This past Thursday I succumbed to the summer cold germs floating around my workplace and spent most of the day lying on the couch, praying for more comfortable kleenex and considering the merits of snorting salsa as a way to clear out my sinuses.
I don't always come up with great ideas when I'm sick.
At 6 pm, I suddenly recalled that it was, indeed, Thursday and I was due to meet my friends at Applebees in an hour to send off one of our own who was moving to Georgia over the weekend.
I couldn't not go. You don't miss the going-away send-off for one of your girlfriends unless you are dead or something very close.
So, I hauled myself off the couch, bypassed the salsa in favor of the maximum doseage of decongestant and four Ibuprofens. Those of you who recall my inability to tolerate hard liquor will not be surprised that this drug cocktail made me slightly loopy.
Okay, more than slightly but hey, I was off the couch. That counts for something.
My hubby and the kids were out and about so I changed my clothes, slapped some makeup on my face, and left the house.
So far, so good.
Disaster struck when I rounded the front of my van and headed for the driver's door.
I park on the far side of the driveway so to get to the door, I have to step off of my driveway and onto the grass. No big deal. I can assure you that I have performed that simple piece of coordinated activity any number of times with excellent results.
Of course, I've never done it while flying high on decongestant and ibuprofen and that, it turns out, makes all the difference.
I stepped off the driveway and the grass simply wasn't there.
I don't know where it went. I didn't have time to thoroughly consider the oddity of this occurance as I was abruptly flying toward the ground.
My feet couldn't find the ground. My knee had no such dilemma.
I slammed my left knee into the ONE hard object around...an aggragate stepping stone.
Unfortunately for me, the lawn on that side of the house slopes downward toward the street. Gravity being what it is, I became living proof of whatever law in physics which states that once a woman, high on decongestant and ibuprofen, gathers enough momentum, she will not stop her forward plunge until she has well and truly humiliated herself.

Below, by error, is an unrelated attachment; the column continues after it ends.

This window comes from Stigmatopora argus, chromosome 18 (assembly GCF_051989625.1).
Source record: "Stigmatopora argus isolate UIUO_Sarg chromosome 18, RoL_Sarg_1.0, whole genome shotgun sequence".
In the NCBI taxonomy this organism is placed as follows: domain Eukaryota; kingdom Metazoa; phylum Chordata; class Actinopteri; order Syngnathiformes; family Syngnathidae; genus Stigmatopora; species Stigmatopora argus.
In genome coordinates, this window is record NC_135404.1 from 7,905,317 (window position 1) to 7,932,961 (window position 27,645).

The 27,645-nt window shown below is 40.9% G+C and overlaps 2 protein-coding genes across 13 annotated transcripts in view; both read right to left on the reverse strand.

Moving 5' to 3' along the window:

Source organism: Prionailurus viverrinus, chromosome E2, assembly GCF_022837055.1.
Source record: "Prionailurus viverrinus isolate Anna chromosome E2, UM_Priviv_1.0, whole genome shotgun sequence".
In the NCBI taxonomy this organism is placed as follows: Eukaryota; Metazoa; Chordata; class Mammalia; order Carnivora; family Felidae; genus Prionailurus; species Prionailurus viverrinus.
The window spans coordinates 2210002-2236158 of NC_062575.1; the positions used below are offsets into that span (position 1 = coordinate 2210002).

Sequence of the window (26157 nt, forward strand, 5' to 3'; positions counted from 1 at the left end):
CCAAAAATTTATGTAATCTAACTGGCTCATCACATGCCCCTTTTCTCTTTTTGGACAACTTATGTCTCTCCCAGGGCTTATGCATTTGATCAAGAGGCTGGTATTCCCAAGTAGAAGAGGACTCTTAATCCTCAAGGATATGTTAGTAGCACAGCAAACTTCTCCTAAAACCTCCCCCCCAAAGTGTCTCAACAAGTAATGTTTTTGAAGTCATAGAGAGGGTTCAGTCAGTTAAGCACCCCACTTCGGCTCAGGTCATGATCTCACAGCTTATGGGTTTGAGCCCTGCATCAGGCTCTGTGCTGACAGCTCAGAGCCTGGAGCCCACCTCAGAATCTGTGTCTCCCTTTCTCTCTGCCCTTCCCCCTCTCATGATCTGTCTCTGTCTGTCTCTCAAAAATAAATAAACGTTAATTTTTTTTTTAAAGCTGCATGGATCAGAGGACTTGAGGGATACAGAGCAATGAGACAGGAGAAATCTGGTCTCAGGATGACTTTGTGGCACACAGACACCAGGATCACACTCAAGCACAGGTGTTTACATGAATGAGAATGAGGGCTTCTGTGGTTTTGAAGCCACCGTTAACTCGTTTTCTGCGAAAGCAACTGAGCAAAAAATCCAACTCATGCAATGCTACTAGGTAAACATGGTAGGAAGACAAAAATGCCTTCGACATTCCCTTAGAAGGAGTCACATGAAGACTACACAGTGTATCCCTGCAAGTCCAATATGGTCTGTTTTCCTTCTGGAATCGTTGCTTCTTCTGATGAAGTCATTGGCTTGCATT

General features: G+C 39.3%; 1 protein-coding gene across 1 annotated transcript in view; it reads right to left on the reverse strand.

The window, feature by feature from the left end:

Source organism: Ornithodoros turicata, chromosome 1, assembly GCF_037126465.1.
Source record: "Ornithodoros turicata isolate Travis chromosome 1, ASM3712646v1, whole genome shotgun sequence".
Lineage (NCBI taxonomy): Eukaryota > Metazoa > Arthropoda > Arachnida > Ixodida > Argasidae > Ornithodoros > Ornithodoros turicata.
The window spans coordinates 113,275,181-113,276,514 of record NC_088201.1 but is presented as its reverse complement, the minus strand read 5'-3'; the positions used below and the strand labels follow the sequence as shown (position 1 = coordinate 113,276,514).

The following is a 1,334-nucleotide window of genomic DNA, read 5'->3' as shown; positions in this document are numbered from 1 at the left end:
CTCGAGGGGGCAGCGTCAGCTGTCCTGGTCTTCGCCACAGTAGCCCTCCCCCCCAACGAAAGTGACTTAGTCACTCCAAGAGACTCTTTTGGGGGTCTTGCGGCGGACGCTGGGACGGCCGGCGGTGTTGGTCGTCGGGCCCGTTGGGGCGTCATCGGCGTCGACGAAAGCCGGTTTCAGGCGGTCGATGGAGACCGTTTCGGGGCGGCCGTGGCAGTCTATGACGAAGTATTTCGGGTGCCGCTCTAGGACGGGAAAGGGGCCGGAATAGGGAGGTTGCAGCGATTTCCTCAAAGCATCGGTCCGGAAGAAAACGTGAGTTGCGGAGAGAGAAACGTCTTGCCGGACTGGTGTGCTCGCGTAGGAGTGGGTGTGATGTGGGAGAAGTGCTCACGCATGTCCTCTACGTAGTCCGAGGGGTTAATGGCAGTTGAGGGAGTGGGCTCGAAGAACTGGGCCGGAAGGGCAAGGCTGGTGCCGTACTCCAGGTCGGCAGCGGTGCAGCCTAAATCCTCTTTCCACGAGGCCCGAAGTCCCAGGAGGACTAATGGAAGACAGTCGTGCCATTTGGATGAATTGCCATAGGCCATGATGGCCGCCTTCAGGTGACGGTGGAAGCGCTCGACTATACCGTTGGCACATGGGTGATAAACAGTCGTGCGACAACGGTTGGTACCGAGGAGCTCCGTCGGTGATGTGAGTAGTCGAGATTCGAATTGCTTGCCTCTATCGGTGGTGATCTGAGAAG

I flipped off the stone face-first, did a complete roll in the air, and slammed into the ground on my back.
Now I was a woman, high on decongestant and ibuprofen, with a possibly broken knee, no breath in my body, and no end in sight to my forward momentum.
I kept rolling.
My purse went flying, including my cell phone.
I ingested dry grass.
I wanted to use some colorful vocabulary but I lacked the air to do so.
When I finally came to rest, sprawled spread-eagle on my back, the only part of my body I hadn't hit was my head and, as I'm sure my regular readers now know, that was a shame because my head is the hardest part of me to hurt.
My side yard not only slopes downward toward the street, it is easily viewed from the front yards/windows of three out of four neighbors' homes on my cul-de-sac. As I lay there trying to get my breath back, trying to figure out if my knee was broken, and trying to spit out stray grass (not easy to do when you can't really breathe, incidentally), I expected at any second to see a concerned neighbor looming over me.
This was a valid assumption on my part as a) it was still daylight and b) no one on this block has forgotten the poorly installed privacy glass on our master bathroom window and all the, ummm, interesting things unknowingly put on display there over the years (check the archives if you missed that one) so it stands to reason that my neighbors would frequently glance at our home in search of more entertainment.
No one came.
I could have died for all the help I got. Why live in the suburbs if you don't have nosy neighbors waiting to catch your worst moments on film and turn them into $10,000 on AFV?
Eventually, I was able to breathe, able to ascertain that my knee was simply badly bruised, able to stand up, and able to scour the yard for all the items that flew out of my purse when it hit the grass.
Because I didn't break anything and I didn't die, I'm rather grateful none of my neighbors withnessed my graceless stop, drop, and roll routine. I sort of bobbled the landing, after all.
It is a bit humbling to be one of the youngest members of the "Help, I've Fallen And I Can't Get Up" club, though.
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